March 29, 1945 (19th Parliament, 6th Session)

SC

John Horne Blackmore

Social Credit

Mr. BLACKMORE:

It is unfortunate that this discussion has come on at this time. I am as anxious as any one else to see the supplementary estimates passed. However, since the question has been raised I want to associate myself with what has been said by the hon. member for Portage la Prairie and the hon. member for Souris.
Regardless of any theoretical consideration as to the justice or injustice of the effect of the income tax structure on the farmer, at the present time we are confronted with one
Supply-Revenue-Income Tax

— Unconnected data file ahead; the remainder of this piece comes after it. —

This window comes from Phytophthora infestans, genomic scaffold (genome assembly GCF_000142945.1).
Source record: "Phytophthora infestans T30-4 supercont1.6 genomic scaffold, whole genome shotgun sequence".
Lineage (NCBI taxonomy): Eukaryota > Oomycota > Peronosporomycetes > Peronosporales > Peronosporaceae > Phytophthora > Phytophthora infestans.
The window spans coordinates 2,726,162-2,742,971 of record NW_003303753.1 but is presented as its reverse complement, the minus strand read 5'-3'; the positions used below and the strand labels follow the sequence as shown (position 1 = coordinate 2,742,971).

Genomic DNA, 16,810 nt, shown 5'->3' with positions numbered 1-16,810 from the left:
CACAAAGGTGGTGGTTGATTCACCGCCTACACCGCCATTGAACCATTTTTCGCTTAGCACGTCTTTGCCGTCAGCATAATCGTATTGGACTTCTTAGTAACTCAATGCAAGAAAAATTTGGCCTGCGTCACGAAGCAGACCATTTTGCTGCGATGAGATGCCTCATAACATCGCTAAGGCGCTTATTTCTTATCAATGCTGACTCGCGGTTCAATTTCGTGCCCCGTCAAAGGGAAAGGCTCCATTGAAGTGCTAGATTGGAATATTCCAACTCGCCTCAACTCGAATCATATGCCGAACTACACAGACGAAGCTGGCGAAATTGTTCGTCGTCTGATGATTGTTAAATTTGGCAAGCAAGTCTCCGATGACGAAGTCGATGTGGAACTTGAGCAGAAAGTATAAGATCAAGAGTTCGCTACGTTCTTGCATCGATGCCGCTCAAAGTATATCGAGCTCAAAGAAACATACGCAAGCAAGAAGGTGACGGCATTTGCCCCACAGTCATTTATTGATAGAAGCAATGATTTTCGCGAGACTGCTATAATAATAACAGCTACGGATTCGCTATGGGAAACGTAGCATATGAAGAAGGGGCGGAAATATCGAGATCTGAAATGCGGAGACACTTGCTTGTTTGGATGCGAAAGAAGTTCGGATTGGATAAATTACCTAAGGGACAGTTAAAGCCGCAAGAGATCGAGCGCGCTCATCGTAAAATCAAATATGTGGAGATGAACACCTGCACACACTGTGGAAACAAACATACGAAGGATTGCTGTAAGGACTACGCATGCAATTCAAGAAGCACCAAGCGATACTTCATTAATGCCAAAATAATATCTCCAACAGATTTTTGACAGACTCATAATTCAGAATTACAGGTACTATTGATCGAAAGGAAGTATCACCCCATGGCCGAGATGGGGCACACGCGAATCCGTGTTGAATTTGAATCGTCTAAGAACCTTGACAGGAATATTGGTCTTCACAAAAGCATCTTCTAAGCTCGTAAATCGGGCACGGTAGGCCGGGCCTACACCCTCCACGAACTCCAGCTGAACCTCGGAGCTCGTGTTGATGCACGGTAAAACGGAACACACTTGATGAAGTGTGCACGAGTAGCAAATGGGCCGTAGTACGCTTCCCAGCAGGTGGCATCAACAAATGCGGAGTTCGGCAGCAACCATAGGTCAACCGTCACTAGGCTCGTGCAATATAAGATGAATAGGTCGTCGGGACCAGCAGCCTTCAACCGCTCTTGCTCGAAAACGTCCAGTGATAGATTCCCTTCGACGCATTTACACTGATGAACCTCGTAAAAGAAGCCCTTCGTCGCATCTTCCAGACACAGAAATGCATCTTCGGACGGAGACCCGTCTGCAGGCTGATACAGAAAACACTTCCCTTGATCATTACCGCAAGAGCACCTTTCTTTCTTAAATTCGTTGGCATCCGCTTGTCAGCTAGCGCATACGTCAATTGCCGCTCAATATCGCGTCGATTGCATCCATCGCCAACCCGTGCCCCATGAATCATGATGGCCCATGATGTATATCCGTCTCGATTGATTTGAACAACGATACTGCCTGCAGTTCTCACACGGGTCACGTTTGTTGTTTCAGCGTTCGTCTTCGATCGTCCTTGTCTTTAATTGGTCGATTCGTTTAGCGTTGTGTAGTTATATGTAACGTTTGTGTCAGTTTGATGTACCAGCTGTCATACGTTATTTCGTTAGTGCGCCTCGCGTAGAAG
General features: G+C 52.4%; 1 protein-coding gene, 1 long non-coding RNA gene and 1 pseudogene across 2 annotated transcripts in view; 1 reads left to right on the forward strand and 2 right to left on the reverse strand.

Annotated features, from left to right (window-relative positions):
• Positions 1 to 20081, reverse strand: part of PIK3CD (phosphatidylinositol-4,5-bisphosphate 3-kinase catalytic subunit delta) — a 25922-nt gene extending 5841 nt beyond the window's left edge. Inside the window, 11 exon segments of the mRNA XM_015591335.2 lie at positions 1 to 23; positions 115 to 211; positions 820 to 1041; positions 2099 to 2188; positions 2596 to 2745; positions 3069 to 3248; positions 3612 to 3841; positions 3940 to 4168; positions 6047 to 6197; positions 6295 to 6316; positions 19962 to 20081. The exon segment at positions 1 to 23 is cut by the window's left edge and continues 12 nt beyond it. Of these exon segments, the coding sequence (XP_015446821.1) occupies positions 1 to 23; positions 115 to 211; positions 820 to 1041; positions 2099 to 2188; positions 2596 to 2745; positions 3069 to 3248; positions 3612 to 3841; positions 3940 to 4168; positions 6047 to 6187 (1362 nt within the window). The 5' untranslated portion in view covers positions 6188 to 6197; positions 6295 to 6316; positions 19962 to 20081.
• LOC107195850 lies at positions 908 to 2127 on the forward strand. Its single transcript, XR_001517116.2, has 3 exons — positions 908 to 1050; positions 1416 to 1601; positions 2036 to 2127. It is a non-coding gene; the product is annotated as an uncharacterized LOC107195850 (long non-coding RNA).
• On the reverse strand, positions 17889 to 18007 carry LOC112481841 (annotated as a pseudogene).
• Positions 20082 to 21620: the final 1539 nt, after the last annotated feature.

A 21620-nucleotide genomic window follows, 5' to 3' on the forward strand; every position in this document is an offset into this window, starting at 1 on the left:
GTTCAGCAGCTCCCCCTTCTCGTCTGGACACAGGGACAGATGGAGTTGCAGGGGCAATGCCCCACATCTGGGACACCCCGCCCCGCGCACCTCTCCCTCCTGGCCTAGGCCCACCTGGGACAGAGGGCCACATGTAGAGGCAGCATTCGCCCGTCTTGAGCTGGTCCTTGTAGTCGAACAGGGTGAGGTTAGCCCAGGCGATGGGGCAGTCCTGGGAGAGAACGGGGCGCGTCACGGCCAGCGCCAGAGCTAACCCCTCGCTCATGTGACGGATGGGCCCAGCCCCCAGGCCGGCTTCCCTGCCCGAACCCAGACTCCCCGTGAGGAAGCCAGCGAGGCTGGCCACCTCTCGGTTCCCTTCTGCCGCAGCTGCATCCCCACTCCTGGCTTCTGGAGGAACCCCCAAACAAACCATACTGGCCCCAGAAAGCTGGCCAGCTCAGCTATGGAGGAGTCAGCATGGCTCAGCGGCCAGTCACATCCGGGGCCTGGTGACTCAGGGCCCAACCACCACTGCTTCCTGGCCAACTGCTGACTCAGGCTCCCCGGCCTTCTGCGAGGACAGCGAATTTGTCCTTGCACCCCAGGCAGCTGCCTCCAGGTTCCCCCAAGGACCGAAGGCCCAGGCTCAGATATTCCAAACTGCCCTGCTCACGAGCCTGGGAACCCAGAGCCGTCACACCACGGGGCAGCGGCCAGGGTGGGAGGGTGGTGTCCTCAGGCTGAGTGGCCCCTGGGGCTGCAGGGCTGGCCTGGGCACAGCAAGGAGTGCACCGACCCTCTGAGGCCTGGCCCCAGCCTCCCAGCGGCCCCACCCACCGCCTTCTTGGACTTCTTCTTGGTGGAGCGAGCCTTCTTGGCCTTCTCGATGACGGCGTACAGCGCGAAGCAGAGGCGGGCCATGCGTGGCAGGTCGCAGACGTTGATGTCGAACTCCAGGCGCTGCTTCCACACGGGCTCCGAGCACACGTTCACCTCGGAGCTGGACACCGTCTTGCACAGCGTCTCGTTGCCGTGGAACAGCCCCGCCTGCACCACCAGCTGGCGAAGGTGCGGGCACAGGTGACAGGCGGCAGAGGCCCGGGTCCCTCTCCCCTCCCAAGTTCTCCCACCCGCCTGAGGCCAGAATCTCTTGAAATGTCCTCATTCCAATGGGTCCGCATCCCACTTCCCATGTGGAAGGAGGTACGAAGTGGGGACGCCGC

great problem, that of getting production. I have listened to pleas over the air by officials of the Department of Agriculture urging farmers not to go out of hog production because they will lose the British market. You would think that the people who were making those pleas had never lived on the land at all; you would think that they lived in a realm of nebulous vapour instead of realizing that the farmer is confronted with hard, cold business facts. He must try to make a profit out of his work. The farmer considers that there is a tendency on the part of the federal authorities to take the full value every time he makes anything, while they will not help the farmer or assume any responsibility when he takes a loss.

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